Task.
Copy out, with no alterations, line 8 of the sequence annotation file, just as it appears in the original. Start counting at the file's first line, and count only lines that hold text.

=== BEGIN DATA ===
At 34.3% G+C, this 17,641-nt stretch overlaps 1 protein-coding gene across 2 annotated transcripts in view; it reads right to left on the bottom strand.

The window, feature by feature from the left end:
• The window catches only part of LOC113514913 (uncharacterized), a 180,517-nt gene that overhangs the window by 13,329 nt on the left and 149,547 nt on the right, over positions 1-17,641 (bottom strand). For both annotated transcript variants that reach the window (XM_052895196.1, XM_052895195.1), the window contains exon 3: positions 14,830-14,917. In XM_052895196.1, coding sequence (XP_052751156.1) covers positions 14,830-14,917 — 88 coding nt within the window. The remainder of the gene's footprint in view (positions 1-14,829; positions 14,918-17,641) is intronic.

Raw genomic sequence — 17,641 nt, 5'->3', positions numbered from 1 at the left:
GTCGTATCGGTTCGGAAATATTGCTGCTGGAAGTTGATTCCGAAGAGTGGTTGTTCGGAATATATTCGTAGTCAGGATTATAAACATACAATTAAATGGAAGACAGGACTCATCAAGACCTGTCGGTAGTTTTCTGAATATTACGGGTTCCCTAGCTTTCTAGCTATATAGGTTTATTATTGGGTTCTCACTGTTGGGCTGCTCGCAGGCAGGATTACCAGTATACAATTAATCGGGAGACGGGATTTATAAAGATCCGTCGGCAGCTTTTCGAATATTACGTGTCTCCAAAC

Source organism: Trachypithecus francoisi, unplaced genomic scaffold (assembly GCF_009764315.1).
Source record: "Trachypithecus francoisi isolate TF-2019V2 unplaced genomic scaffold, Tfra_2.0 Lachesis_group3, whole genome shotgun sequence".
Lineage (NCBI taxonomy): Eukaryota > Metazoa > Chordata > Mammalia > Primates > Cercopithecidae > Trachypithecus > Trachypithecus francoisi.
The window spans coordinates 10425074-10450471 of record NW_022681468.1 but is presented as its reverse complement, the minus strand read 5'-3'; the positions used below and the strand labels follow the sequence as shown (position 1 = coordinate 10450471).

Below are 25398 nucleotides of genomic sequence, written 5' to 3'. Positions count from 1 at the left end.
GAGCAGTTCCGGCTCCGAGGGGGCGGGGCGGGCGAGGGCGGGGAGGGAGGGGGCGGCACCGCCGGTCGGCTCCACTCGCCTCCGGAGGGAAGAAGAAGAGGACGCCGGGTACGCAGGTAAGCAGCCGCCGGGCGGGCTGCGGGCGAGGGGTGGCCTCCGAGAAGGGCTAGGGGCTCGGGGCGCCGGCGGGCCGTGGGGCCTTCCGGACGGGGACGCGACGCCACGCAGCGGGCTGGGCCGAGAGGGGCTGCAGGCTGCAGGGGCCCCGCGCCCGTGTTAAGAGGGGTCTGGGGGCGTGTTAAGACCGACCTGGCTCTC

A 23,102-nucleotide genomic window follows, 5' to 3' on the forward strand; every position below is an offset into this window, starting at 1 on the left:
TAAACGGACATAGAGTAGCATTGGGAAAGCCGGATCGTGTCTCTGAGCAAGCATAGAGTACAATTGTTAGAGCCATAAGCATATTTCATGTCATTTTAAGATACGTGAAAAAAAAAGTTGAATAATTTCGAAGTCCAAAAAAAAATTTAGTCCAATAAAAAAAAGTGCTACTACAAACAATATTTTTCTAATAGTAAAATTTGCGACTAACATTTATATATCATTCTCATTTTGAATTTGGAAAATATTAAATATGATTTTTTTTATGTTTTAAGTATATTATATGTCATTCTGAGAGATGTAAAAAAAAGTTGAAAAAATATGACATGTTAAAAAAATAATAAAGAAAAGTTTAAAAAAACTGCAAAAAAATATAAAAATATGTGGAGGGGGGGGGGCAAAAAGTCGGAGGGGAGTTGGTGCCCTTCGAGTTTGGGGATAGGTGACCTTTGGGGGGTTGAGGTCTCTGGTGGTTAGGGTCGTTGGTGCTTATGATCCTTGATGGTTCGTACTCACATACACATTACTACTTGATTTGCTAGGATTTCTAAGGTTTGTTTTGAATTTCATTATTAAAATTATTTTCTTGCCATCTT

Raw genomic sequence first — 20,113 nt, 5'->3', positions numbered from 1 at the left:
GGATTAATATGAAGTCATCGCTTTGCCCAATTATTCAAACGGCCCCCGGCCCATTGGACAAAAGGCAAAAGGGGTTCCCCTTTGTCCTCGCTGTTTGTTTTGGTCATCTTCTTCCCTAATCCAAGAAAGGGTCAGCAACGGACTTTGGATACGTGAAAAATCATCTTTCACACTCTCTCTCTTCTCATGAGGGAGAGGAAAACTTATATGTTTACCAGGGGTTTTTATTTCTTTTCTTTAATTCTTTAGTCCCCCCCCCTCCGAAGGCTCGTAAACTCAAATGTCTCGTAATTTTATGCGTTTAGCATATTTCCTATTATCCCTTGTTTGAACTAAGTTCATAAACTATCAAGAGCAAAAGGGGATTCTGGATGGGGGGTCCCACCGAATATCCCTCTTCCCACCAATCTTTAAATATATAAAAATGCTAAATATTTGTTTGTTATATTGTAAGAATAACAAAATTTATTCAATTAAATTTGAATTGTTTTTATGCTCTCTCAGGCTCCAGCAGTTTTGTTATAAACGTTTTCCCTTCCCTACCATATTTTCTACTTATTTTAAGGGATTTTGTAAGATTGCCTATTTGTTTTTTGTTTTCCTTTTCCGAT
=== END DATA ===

Lineage (NCBI taxonomy): Eukaryota > Metazoa > Chordata > Mammalia > Primates > Cercopithecidae > Trachypithecus > Trachypithecus francoisi.